Dr Aronson added that these supplements are used by nurses on shift work and advised on jet-lag that for every hour of time difference that a person required a day for recovery - with the Sydney-Montreal difference being 14 hours, that's 14 days - she said I'll probably just reset when I get home as if I hadn't been away.  Anyway I think I'll be looking for a chemist at the airport in Montreal or Los Angeles - melatonin supplements cannot be bought and just aren't available in Australia.

Monday, June 1, 2015

Catching Up

I'm way behind in my blog - #ALAN2015 and it was simply too busy with presentations, interesting people to talk with and activities.  I was too slow in booking a place on the bus to Mount Megantic - the first declared IDA Dark Sky Reserve and missed out on the bus breakdown, a 2.5 km walk in the dark and arrival back to the hotel in Sherbrooke at 2am.  I've now had a couple of rides on the yellow Bluebird buses - just like the busses in South Park.  I think someone doesn't like school children.  The schoolchildren of Sydney get luxury - especially when they don't give up a seat for an adult.  These buses look like they would fit right in on the streets of Bangkok - just too much bling.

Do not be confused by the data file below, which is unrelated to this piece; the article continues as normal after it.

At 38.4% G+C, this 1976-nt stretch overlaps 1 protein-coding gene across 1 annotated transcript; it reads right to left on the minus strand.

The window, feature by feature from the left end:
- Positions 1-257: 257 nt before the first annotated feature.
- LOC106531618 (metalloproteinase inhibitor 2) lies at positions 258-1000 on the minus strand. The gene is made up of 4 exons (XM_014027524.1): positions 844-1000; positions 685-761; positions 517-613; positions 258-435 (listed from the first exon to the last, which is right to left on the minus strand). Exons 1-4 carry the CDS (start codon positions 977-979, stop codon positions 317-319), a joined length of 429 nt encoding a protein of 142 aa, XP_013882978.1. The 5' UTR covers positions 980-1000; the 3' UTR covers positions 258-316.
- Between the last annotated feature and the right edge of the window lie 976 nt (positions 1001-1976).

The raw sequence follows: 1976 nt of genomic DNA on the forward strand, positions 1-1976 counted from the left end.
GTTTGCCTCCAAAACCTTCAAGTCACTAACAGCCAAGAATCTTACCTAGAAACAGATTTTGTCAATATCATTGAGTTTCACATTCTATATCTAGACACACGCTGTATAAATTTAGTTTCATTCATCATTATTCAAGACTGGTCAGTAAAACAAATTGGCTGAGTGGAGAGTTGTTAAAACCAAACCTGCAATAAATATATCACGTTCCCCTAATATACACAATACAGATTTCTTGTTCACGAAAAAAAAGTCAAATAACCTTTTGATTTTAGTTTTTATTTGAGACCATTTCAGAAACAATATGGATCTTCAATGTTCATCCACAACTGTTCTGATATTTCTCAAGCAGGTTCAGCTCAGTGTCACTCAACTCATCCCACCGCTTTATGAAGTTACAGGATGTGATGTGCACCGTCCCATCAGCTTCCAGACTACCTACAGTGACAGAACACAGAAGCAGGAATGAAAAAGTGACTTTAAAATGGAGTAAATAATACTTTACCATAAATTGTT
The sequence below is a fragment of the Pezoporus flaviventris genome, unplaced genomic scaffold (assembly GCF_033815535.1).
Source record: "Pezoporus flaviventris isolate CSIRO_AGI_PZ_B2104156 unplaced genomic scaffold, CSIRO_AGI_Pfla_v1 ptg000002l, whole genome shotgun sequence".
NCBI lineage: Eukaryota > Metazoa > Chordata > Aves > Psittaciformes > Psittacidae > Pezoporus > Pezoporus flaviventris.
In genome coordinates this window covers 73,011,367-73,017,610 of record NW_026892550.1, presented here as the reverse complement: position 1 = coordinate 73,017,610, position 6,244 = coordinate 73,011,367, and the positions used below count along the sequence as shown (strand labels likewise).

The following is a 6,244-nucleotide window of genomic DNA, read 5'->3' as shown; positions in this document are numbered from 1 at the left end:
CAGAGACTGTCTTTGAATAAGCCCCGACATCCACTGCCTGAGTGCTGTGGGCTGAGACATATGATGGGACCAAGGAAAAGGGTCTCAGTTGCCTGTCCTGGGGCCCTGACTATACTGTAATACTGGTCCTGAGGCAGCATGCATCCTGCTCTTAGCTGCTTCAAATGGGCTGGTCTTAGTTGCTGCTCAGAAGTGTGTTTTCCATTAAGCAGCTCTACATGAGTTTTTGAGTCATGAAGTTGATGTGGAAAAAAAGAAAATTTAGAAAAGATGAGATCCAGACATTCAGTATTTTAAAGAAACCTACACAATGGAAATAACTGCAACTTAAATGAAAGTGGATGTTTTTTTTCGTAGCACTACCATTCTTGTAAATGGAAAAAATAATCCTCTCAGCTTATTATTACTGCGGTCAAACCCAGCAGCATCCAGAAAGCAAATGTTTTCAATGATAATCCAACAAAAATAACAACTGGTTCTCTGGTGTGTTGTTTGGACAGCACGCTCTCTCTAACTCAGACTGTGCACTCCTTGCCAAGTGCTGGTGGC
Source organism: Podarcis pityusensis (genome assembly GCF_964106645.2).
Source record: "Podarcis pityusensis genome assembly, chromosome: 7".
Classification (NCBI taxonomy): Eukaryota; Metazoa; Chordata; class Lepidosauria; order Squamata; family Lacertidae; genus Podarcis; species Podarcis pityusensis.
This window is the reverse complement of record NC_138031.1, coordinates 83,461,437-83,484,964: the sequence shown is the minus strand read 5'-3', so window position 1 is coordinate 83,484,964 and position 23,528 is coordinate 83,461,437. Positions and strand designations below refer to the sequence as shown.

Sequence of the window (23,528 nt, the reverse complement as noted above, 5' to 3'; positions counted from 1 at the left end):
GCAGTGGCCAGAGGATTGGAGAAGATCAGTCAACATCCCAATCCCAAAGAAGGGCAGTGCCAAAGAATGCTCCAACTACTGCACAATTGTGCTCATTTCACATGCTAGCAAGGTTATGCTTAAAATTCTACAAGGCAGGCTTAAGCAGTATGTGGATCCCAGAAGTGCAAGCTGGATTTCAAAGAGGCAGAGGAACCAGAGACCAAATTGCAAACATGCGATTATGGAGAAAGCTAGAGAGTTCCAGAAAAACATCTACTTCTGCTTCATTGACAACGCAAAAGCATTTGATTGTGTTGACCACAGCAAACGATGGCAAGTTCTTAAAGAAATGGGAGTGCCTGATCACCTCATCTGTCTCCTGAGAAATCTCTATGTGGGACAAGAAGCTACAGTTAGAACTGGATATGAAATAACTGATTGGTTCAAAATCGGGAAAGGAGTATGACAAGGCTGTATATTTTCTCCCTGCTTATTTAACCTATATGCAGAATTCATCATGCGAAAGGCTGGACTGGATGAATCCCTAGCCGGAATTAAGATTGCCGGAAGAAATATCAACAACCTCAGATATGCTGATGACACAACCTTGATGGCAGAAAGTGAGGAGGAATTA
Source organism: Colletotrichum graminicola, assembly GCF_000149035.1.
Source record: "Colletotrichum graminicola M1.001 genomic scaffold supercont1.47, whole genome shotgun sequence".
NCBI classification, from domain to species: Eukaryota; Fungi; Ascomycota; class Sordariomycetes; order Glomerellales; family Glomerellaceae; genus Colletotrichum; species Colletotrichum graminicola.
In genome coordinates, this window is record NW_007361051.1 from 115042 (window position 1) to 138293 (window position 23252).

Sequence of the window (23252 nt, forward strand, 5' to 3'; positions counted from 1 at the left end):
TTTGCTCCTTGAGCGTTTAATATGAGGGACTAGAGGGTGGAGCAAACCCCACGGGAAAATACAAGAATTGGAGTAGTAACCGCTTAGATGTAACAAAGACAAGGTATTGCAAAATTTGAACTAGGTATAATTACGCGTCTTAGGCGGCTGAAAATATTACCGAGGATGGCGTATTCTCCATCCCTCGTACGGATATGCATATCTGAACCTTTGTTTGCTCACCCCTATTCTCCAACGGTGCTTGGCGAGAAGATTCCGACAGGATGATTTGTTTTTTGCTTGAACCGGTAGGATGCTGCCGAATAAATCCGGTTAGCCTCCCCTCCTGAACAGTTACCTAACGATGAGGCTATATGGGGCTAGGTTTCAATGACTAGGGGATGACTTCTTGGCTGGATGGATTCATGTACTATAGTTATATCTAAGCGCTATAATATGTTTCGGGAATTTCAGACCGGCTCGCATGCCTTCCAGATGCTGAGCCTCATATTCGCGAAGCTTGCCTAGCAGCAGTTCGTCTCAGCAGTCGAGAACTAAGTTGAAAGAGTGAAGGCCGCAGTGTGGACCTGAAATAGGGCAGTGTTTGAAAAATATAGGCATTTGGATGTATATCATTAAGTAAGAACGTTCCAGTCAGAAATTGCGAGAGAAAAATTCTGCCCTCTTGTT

On the way to #LPTMM2015 - the conference preceeding #ALAN2015 I met Connie Walker an astronomer from NOAO (National Optical Astronomical Observatory) Connie has an education role as well as being astronomer and she organises the Globe at Night campaign.  The Globe at Night campaign is an attempt to monitor sky brightness across the world by encouraging participation in estimating the limiting magnitude of your local sky. Have a look at the map for 2014. I hope your city is not embarrassed.  Connie I shared the shuttle bus trip from Montreal to Sherbrooke the morning after a midnight arrival in Montreal - finding the shuttle bus was an adventure in itself, we made it Sherbrooke without a problem.  We spent the afternoon wandering around Sherbrooke doing an inventory of luminaries - some very interesting ones were found - I'll save that for later.